‘Jena Six’: Case Study in Racial Tensions
On Aug. 31, 2006, school leaders in Jena, La., arrived to find two nooses hanging from an oak tree on the campus of Jena High School—and boarded a racially charged roller coaster that has yet to stop moving.
The events since that incident—including the beating of a white student and resulting criminal charges against six black schoolmates that have drawn international attention—offer tough lessons for principals and other administrators who must grapple with racial tensions in their schools.
For one, principals and teachers can head off such incidents by knowing the sources of conflict and acting to defuse them, experts on race relations say.
But when prevention fails, for whatever reason, school leaders should treat such matters seriously, condemn any offensive act, and mete out fair punishment. Communication with students, parents, and the community is crucial to keep the situation from worsening, and administrators may need to draw on outside mediators for help.
Aug. 30, 2006: A black student at a Jena High School assembly asks if he is allowed to sit under a tree on campus that is a frequent gathering place for white students. He is told that he is.
Aug. 31: Students find two nooses hanging from the tree; within days, Jena High School Principal Scott Windham recommends that three white students responsible for hanging the nooses be expelled.
Sept. 6: A school assembly to address the issue includes District Attorney Reed Walters of LaSalle Parish. Mr. Walters speaks to the students and reportedly tells them that on-campus confrontations are unacceptable and that he could “change your lives with the stroke of a pen.”
Sept. 7: An all-white, four-person committee of school staff reviewing the principal’s recommendation of expulsion calls for suspension instead, and LaSalle Parish Superintendent Roy Breithaupt agrees. The three white youths are sent to an alternative school for nine days, and later serve a two-week, in-school suspension.
Federal authorities, including FBI agents and officials from the U.S. Department of Justice civil rights division, visit Jena High School to investigate the noose incident.
“Educators have a tremendous responsibility to not only know what the academic needs of their students are, but to know what the social climate is in their school, because those are not unrelated,” said Beverly Daniel Tatum, the president of Spelman College, a historically black institution in Atlanta, and the author of books on race in schools. “It seems to me that school leaders in Jena lost several opportunities to address these incidents before things became physically violent.”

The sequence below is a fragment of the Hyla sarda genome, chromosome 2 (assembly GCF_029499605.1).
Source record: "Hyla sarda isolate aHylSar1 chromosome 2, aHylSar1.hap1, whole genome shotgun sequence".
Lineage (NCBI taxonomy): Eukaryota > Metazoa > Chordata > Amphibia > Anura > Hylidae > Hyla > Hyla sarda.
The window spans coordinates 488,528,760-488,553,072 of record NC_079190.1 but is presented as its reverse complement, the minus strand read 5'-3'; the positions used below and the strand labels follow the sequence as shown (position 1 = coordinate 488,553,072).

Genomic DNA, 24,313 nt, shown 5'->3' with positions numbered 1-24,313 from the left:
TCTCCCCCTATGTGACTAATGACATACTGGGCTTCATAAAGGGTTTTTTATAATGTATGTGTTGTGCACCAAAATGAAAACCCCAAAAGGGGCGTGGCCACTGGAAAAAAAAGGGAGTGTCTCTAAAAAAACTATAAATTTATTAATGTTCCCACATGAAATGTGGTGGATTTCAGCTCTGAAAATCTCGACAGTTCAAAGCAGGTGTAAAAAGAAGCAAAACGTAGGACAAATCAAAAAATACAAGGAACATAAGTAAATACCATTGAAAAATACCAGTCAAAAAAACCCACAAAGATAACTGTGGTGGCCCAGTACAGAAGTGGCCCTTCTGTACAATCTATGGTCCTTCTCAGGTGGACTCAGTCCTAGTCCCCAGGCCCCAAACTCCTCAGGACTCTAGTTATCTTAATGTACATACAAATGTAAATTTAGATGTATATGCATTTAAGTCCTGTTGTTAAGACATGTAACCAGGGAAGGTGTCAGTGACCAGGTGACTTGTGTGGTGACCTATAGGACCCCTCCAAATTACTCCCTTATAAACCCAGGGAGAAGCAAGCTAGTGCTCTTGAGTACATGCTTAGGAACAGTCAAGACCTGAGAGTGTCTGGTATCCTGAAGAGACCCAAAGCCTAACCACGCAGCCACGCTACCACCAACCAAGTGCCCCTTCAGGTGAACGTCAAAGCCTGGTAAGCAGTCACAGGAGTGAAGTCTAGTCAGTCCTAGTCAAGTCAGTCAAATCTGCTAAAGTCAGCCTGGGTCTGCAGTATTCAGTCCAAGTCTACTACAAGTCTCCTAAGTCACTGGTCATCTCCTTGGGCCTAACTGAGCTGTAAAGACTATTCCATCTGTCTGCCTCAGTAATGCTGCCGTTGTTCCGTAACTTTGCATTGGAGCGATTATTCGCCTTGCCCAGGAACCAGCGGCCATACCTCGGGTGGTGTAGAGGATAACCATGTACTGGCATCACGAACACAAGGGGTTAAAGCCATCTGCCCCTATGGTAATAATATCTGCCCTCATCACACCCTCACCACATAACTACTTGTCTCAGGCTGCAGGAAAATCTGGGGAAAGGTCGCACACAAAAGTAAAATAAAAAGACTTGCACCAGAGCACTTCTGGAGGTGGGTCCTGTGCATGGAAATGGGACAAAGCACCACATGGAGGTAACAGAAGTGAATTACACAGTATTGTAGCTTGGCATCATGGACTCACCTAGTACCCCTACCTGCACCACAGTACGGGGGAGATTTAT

The events in Jena offer a near-textbook example of potential pitfalls for school administrators.
A day before the nooses were found, a black student, in a schoolwide assembly, had asked whether he could sit under a tree known as a gathering place for white students—an indication, in the view of some outside observers, of underlying racial friction at the 521-student school. Although no exact racial breakdown was available for the school’s enrollment, it mirrors that of the district, which is about 85 percent white.
After the nooses were found, the principal, who is white, quickly identified the three white students responsible and recommended expulsion. But the four members of an all-white discipline-review panel and the superintendent of the 2,700-student LaSalle Parish school district, who also is white, decided suspension was a more fitting punishment.
That decision, scholars and education leaders say, may have played a role in an escalating series of confrontations between white and black youths in Jena later that fall, which peaked last December when six black teenagers were accused of beating a white male schoolmate until he was bloodied and unconscious.
The black teens, known now as the “Jena Six,” were charged with attempted second-degree murder—charges that have since been reduced. Five of the cases have yet to go to trial; one student who was first tried as an adult had his convictions for aggravated battery and conspiracy overturned. He was released from jail on Sept. 27 but was expected to appear for a hearing in juvenile court this week.
The series of events provoked accusations of racism and uneven treatment of black and white students and thrust the predominantly white town of 3,000 into the spotlight, culminating in a demonstration last month in support of the six youths by tens of thousands of protesters from around the country.
That a black student asked Jena High leaders if he could sit beneath the “white” tree should have been a major warning sign, scholars of racial issues say.